When We Need it Most

Last week a copy of the Whole Seed Catalog arrived in the mail for me. The Whole Seed Catalog is a catalog unlike any other. It is nearly 400 pages of stunning photographs of plants along with guides to growing and harvesting said plants. It includes stories of farmers and seed warriors around the globe. It’s filled with how-to’s on gardening. And of course it has that little white form that allows you to pick and choose and order seeds for yourself.

As if all of that isn’t enough, the whole idea of this catalog holds special resonance for me personally because I was one of a team of people who worked on a project digitizing the real Whole Earth Catalog in the late 1980s. Don’t remember the Whole Earth Catalog? Too young to have even heard of it? Google it. I am feeling transported.

And who amongst us could not use some transporting right about now. I mean every winter, gardeners look forward to thumbing through seed catalogues as we anxiously await spring’s warming soil. But this winter many of our heads are spinning and splitting from the racist, xenophobic, misogynistic coup that is taking place in the united states right now. Our hearts are breaking from the attack on Muslims in Québec City, the ranting of alt-right leaders in Europe. Sometimes you need a flower to soothe your battered soul and when all you have is this…

… it feels wondrous to flip through something like the Whole Seed Catalog. Though don’t get me wrong. I spent close to 20 minutes in below zero weather wandering through my garden of winter detritus. It is still a heart warming event to bear witness to Mother Nature and her always continuing cycles of life and death. There is always something new to see and learn and there is always beauty.

So as we do what we can to bring justice and love into our worlds, let’s also bring refuge. Let’s not forget that Mother Nature is a never-ending sanctuary of life lessons and serenity. Take it wherever you can find it. And pass it on to someone who could use a little peace and love.

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2014 Vegetable Garden Is In

It’s been weeks since I’ve posted anything here and, at this time of year, that can only mean one thing: spring finally arrived and I’ve been busy in the garden! It was a long time coming this year. In my impatience and frustration, I lost a few plants to late frosts. I learned, though, that tomatoes and tomatillos are hardier than I think. I put them out too early and they struggled with that same late frost that killed all but one of the zucchinis. But the tomatoes survived and are now flowering. Hardy as they may sometimes appear, I do not intend to push my luck. Next year I will plant them later, after all signs of frost have gone. Why make them suffer?

Tomatillo plant finally on the other side of late spring frosts.

Tomatillo plant finally on the other side of late spring frosts.

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By the time the 2nd frost warning came around, I decided to cover the zukes but it was really too late. They were never able to fully recover.

We are definitely over the hump and quick approaching the first days of summer. The vegetables are coming into their own with beans, peas, tomatoes, kale and all kinds of other greens looking all pleased with themselves. Carrots, onions, parsnips all good. My big fat fail continues to be the squash family. I couldn’t stop them from growing on the west coast and for the 2 years I’ve been here (Nova Scotia), I’ve been completely unsuccessful. This years it’s the slugs … ate the leaves right of the baby cucumber seedlings as they appeared. I’m waiting to see if they recover. Meanwhile, I go slug hunting at dusk. I’ve been clearing out all the straw mulch where they like to hang out. And I keep drinking lots of coffee so I can use the grounds as slug deterrent (see previous post).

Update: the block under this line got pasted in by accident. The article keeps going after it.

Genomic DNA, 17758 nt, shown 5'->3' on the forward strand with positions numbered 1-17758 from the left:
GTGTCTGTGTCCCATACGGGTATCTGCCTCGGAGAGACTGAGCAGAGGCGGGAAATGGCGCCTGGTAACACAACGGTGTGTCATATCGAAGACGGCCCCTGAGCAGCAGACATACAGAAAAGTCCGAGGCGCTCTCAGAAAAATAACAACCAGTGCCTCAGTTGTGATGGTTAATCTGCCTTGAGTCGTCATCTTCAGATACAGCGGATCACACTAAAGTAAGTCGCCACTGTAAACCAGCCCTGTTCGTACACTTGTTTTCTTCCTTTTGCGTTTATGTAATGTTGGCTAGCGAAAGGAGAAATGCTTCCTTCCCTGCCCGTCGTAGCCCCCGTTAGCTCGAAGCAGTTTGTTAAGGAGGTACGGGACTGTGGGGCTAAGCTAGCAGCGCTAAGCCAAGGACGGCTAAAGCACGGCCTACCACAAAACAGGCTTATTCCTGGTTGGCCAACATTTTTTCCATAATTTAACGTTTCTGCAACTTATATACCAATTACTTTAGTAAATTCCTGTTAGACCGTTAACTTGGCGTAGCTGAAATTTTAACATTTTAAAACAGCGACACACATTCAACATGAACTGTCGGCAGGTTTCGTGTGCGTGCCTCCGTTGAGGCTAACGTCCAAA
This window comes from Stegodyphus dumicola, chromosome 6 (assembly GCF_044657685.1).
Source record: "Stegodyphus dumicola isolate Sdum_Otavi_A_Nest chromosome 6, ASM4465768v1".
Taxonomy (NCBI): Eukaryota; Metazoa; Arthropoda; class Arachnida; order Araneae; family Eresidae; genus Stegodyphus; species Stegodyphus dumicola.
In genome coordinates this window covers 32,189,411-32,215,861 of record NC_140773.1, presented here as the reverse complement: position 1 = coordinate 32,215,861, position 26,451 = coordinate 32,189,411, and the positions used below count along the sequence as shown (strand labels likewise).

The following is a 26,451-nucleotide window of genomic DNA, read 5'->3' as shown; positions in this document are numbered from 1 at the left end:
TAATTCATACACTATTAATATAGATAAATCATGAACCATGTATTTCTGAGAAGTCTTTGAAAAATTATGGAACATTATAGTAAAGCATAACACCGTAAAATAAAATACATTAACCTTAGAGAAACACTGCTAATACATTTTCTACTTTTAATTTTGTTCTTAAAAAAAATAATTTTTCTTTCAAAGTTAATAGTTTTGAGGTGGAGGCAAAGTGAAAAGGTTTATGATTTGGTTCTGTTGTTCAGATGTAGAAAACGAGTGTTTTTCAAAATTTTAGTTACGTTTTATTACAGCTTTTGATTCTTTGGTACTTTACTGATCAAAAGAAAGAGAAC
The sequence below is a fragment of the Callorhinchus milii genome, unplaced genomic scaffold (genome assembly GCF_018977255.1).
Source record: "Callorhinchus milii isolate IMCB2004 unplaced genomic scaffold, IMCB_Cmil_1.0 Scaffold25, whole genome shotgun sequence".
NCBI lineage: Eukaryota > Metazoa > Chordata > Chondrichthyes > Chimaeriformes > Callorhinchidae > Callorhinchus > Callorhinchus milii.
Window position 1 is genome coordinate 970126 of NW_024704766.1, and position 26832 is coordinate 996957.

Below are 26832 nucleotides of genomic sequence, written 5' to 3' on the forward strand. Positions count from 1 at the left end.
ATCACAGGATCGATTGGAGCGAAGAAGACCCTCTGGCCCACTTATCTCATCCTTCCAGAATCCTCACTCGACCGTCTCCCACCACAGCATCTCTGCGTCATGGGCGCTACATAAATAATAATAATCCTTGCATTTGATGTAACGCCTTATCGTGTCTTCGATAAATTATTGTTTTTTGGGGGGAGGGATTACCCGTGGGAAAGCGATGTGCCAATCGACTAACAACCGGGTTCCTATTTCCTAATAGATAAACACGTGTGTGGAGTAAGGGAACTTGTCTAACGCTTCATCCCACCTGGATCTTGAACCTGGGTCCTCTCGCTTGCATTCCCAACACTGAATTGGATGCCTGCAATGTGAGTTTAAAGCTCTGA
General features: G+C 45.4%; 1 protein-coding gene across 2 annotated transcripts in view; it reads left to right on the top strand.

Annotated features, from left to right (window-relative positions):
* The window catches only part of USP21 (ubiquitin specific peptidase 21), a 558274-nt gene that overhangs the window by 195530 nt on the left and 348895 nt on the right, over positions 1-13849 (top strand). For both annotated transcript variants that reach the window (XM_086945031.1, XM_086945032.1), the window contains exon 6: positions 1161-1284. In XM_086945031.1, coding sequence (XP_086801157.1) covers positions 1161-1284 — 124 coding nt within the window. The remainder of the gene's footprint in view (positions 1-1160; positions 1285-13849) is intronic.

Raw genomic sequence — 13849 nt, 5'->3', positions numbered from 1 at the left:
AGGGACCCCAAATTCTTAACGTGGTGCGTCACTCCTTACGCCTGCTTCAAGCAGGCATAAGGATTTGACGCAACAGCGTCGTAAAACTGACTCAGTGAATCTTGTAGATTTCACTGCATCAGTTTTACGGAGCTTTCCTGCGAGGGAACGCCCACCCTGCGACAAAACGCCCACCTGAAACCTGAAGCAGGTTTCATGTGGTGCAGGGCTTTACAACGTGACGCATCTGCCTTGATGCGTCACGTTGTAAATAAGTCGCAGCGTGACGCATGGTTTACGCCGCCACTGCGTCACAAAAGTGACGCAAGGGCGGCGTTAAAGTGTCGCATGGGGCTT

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Chives just starting to flower in this photo. They are now in full bloom. I’ve watched baby crows try to pull the flowers right out of the ground! I have no idea what the attraction is but they were not successful.

Last yea's kale sprouting up new delicious leaves.

Last year’s kale sprouting up new delicious leaves.

Last year's kale already attracting pollinators.

Last year’s kale already attracting pollinators.

And for those veggies that can’t over-winter, that I start indoors from seed, that need to be hardened off before being planted in the ground, there’s this:

Plastic portable greenhouse worked beautifully for hardening off plants...I didn't have to bring them in every night! Gift from a neighbour.

Plastic portable greenhouse worked beautifully for hardening off plants…I didn’t have to bring them in every night, I just zipped them up and unzipped them in the morning! Gift from a neighbour.

Note: To harden something off is to inure a plant to cold by gradually increasing its exposure to it.

In the beginning there was lawn…

This is what we started with a year ago. September 2012. I was so excited. An empty palette.

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First things first. For weeks, the only piece of furniture I had in the house was a bed. I was happy with that. Ate in it. Read my gardening books in it. Watched movies in it. Didn’t really need anything else. Better start making beds outside.

So I read some books, ordered up some soil…

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…and started laying it out lasagne style: cardboard, paper, soil in seven 11×4 beds.

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I built the beds around the soil. In hindsight, not the smartest thing to do but I wanted them in place before winter set in.

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